The Actors Iwai Shijaku I as Hisamatsu and Osome

Artist: Shunbaisai Hokuei (active 1829-1837)
Historical period(s)
Edo period, 1833
Woodblock print; ink, color, silver mica and brass on paper
H x W (overall): 37.3 x 50.3 cm (14 11/16 x 19 13/16 in)
Credit Line
The Anne van Biema Collection
Anne van Biema collection
Accession Number
On View Location
Currently not on view

Woodblock print

actor, Anne van Biema collection, diptych, Edo period (1615 - 1868), Japan, lantern, lovers, oban, portrait, theater, ukiyo-e, WWII-era provenance, yakusha-e
Provenance information is currently unavailable
Previous Owner(s)

Anne van Biema American, 1915 - 2004


Tragic love affairs, which often ended in double suicides, attracted deep public sympathy both onstage and in life. The love-suicide of Osome and Hisamatsu, which took place in the first decade of the eighteenth century, was so widely known that it quickly became a subject of popular ballads and kabuki plays. This beautiful diptych by the Osaka artist Hokuei conveys much of the emotional resonance of the play's performance in Kyoto in 1833. Iwai Shijaku I (1804-1845) played both principal roles as well as others for a total of seven in this performance. In this print, the actor is shown playing both lovers, who are each betrothed to another. Onstage, they would appear alternately, appearing and disappearing behind the stage set. The graffiti on the plaster wall of the storehouse gives the names of the lovers beneath an umbrella, followed by oatari (great hit) and "Iwai Shijaku of Kyoto." The design and the exquisite printing of this diptych make it one of Hokuei's finest theatrical prints.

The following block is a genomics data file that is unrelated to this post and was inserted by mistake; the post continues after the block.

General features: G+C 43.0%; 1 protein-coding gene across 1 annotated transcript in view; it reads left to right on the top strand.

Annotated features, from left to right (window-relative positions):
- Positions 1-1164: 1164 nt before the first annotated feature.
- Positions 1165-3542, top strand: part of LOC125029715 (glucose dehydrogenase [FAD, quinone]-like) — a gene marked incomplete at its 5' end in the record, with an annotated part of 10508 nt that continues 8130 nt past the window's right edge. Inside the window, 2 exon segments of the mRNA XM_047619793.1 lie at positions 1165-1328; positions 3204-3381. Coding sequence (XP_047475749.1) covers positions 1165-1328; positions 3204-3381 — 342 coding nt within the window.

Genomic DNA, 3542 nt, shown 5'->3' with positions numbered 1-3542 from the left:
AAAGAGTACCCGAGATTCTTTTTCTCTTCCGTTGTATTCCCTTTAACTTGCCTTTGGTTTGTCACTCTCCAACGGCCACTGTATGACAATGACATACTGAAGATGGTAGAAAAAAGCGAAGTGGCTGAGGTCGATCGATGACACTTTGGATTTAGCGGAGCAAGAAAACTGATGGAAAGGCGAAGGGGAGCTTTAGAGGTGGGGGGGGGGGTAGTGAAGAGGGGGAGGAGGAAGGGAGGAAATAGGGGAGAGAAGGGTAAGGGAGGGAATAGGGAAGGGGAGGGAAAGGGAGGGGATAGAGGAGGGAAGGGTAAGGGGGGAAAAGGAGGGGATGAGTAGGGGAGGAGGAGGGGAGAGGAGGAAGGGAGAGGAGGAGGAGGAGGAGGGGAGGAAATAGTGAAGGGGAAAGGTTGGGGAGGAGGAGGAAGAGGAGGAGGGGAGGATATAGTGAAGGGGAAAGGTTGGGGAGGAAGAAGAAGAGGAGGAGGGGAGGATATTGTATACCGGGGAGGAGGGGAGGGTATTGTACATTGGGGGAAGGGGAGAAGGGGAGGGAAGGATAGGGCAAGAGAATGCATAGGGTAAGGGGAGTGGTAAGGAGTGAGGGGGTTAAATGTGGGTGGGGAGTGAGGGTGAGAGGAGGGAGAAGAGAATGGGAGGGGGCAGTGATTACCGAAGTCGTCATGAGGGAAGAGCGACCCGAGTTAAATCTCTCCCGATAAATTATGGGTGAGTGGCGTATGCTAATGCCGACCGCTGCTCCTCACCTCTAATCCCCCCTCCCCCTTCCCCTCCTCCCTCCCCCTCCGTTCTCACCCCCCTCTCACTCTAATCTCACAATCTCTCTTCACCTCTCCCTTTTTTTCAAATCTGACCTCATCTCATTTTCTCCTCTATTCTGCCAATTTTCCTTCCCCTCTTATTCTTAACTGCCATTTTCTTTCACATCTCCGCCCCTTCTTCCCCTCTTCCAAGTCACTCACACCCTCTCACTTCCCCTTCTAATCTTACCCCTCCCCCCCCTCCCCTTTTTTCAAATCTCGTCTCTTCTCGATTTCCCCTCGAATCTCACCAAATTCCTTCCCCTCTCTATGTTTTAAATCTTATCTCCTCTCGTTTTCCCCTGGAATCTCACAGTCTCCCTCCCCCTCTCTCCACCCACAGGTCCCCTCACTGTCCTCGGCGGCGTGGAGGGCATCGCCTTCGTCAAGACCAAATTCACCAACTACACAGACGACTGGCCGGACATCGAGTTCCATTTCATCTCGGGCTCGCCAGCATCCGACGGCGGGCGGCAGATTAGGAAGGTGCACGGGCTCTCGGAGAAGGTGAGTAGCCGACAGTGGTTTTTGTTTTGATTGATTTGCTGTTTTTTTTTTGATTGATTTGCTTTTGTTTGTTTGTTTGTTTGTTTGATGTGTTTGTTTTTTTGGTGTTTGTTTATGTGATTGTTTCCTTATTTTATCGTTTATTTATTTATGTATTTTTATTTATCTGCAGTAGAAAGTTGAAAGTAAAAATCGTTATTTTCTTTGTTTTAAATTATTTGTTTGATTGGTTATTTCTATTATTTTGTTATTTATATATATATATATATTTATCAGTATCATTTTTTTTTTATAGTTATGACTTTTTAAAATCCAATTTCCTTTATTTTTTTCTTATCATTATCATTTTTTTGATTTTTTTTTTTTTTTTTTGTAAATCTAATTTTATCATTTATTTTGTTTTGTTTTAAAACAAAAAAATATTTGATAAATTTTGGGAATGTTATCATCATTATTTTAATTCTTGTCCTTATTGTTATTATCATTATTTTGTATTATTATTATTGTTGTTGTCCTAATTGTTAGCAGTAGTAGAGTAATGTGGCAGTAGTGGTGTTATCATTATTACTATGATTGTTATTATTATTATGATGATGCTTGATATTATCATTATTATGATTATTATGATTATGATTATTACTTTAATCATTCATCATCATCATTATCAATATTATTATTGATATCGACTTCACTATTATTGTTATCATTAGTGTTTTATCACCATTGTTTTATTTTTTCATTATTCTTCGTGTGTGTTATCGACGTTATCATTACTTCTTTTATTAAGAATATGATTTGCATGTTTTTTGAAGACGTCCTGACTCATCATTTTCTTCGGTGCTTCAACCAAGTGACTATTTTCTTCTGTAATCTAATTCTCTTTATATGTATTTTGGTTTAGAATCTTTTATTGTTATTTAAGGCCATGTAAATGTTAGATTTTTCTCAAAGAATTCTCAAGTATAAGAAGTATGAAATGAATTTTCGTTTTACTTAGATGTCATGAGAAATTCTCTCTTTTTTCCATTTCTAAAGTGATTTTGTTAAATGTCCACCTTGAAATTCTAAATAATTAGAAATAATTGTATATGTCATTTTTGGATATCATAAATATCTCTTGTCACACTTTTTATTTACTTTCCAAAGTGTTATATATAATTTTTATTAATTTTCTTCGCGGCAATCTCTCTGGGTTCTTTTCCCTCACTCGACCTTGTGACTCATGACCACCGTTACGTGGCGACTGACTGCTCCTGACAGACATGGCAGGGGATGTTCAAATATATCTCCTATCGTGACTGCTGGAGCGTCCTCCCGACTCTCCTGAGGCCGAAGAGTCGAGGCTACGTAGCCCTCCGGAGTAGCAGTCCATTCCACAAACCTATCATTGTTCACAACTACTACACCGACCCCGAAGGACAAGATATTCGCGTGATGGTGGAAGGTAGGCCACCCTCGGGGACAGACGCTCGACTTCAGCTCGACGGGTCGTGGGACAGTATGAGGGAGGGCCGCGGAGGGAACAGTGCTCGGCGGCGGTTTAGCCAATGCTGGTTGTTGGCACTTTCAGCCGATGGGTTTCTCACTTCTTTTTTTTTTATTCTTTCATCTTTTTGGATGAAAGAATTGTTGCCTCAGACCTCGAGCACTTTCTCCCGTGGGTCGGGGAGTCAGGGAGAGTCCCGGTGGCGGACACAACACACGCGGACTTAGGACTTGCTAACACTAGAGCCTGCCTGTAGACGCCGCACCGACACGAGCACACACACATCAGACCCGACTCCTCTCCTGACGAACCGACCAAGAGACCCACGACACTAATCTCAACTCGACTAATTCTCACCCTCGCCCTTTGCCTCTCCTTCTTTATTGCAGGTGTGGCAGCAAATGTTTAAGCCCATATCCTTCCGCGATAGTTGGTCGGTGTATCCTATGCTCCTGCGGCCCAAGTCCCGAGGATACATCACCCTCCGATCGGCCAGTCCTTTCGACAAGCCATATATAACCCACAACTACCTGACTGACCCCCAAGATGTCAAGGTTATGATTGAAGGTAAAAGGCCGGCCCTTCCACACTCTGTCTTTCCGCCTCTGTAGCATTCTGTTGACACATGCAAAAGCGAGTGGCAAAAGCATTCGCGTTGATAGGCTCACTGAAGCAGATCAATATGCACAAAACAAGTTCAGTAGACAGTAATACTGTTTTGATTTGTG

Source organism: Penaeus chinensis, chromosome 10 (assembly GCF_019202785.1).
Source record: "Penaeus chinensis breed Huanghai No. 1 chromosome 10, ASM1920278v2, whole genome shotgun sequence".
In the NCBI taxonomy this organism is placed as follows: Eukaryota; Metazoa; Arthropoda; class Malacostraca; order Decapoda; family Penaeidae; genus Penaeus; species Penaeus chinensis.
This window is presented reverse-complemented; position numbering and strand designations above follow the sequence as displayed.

Published References
  • Ann Yonemura with contributions by et al. Masterful Illusions: Japanese Prints from the Anne van Biema Collection. Seattle and Washington. cat. 62, pp. 176-177.
Collection Area(s)
Japanese Art
Web Resources
Google Cultural Institute
Rights Statement

Copyright with museum